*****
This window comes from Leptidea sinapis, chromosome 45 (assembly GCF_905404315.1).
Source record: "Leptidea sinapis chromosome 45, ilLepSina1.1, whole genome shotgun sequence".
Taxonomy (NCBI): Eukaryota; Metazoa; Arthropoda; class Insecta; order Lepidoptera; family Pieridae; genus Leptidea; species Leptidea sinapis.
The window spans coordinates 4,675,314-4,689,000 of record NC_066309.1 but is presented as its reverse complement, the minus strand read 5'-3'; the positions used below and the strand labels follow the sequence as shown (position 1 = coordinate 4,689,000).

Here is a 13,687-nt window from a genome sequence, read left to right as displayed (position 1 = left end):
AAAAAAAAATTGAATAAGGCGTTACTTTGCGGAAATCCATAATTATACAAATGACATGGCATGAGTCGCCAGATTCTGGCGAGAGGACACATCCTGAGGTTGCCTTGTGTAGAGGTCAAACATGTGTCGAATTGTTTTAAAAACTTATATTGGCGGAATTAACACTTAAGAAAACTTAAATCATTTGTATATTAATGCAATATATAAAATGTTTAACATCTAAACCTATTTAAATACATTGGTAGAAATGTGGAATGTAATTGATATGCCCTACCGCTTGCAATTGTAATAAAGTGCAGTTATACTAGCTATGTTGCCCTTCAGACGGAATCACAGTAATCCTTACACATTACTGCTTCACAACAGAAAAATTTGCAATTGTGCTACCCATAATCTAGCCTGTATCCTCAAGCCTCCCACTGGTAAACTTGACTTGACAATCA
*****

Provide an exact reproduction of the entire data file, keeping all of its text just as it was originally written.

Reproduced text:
This window comes from Leptidea sinapis, chromosome 45 (assembly GCF_905404315.1).
Source record: "Leptidea sinapis chromosome 45, ilLepSina1.1, whole genome shotgun sequence".
Taxonomy (NCBI): Eukaryota; Metazoa; Arthropoda; class Insecta; order Lepidoptera; family Pieridae; genus Leptidea; species Leptidea sinapis.
The window spans coordinates 4,675,314-4,689,000 of record NC_066309.1 but is presented as its reverse complement, the minus strand read 5'-3'; the positions used below and the strand labels follow the sequence as shown (position 1 = coordinate 4,689,000).

Here is a 13,687-nt window from a genome sequence, read left to right as displayed (position 1 = left end):
AAAAAAAAATTGAATAAGGCGTTACTTTGCGGAAATCCATAATTATACAAATGACATGGCATGAGTCGCCAGATTCTGGCGAGAGGACACATCCTGAGGTTGCCTTGTGTAGAGGTCAAACATGTGTCGAATTGTTTTAAAAACTTATATTGGCGGAATTAACACTTAAGAAAACTTAAATCATTTGTATATTAATGCAATATATAAAATGTTTAACATCTAAACCTATTTAAATACATTGGTAGAAATGTGGAATGTAATTGATATGCCCTACCGCTTGCAATTGTAATAAAGTGCAGTTATACTAGCTATGTTGCCCTTCAGACGGAATCACAGTAATCCTTACACATTACTGCTTCACAACAGAAAAATTTGCAATTGTGCTACCCATAATCTAGCCTGTATCCTCAAGCCTCCCACTGGTAAACTTGACTTGACAATCA